The crown was covered with a hundred precious jewels. It is no surprise to learn then, that the crown was kept under the closest of security. A two-inch thick bulletproof glass box displayed the crown. Armed guards, both in uniform and undercover, constantly watched as the King made public appearances. At no time was the crown ever left alone with any man, woman, or beast save the King.
It was the King who noticed the empty fitting where a precious ruby once rested. I was beckoned to find it. The royal ball was three days away and the King refused to wear his crown unless the purloined ruby was found. I was to spare no expense. I was to waste no time. I was to remain covert.
None of the pawnbrokers or jewel merchants possessed anything comparable to the King’s ruby. The buzz in the sociable circles surrounded the royal ball, however there was no mention of the ruby. Even the underbelly of the city showed little change from the weeks before the ruby disappeared. I had called in many favors and donned numerous costumes to acquire this information. The ruby had simply disappeared.
The castle grounds were searched assiduously. The gardens, the kitchen, the conservatory, and every room were scrutinized. Even the grandson of the King relinquished his bag of marbles for a thorough inspection.
I reported to the King my findings. He was not satisfied. I had not searched every home, gone to every business, turned out ever purse and pocket. Complete secrecy was no longer possible. Shopkeepers and farmers, women and children began wondering why the entire force of the kingdom was so vigilant. Soldiers visited ever house. They went down every back alley charged to inspect any hole large enough for a copper. Everything out of the ordinary was to be reported. Hundreds of reports came in, but none involved the missing jewel.
I did not sleep the night before the ball. I poured over the Kings itinerary for the past week: visits to parliament, dinners with emissaries, and cavalcades through the streets. The investigation cost millions of dollars. The thousands of soldiers and officers called in for the search used over 75,000 man-hours. The urgency of the King was so great that I, myself, had only slept three hours since the beginning of the ordeal.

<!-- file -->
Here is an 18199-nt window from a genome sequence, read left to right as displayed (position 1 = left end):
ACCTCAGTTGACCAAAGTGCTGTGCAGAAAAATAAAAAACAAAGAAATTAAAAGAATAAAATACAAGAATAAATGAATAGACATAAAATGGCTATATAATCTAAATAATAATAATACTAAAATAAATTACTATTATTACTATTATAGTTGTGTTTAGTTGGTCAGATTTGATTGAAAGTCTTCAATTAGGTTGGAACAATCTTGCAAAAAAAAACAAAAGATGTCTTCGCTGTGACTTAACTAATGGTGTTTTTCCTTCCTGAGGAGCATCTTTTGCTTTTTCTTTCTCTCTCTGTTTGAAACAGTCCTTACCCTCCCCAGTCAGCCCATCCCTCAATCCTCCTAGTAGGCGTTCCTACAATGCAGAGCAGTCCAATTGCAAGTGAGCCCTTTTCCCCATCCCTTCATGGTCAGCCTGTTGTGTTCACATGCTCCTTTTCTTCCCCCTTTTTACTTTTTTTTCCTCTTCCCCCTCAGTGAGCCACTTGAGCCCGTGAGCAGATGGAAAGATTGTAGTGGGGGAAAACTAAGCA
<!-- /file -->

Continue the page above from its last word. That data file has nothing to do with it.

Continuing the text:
Forty-one hours without sleep weighed on me as I sat down on a park bench. The ground was clean and manicured, though muddy paths could still be seen crossing ever way. The paths were created by the throngs of people who gathered just days ago for the King’s address. He had been here. So had the ruby. Birds were still digging worms out of the mud to feed their hatchlings.
I closed my eyes for a moment. The chirping of the birds sounded like hundreds of partygoers. It would be today’s only party. In a few hours the King would cancel the ball.
I do not know how long it was that I slept. I only know that I was awaken by a bird landing on the bench next to me. The bluebird was picking red berries off of the bush behind me. I was groggy when I looked at my watch. Only thirty minutes until the ball. I had looked everywhere. I looked in ever house, ever street, every garbage pile, and on every person. The ruby was gone.
So too was the bluebird. He flew up into the branches of the tree, disappearing from sight. I stared up into that tree, wishing I too could fly away into some home in the trees and disappear. Then I realized I had not checked every home. Sure I had seen every man and woman’s home in the kingdom, but I had not checked every home. I jumped from my bench and ran to the tree. The lowest branch was sturdy and I heaved myself up on top. The branches got smaller as I moved farther up the tree, but I could now hear the chirping of little birds. On the edge of a limb, no larger around than a few centimeters, I found a nest of bluebirds. When I reached in the mother pecked at me. I gently moved the chick, and there among the twigs and feathers sat the ruby.
What man of you, having a hundred… if he loses one of them, does not leave the ninety-nine… and go after the one. Luke 15:4
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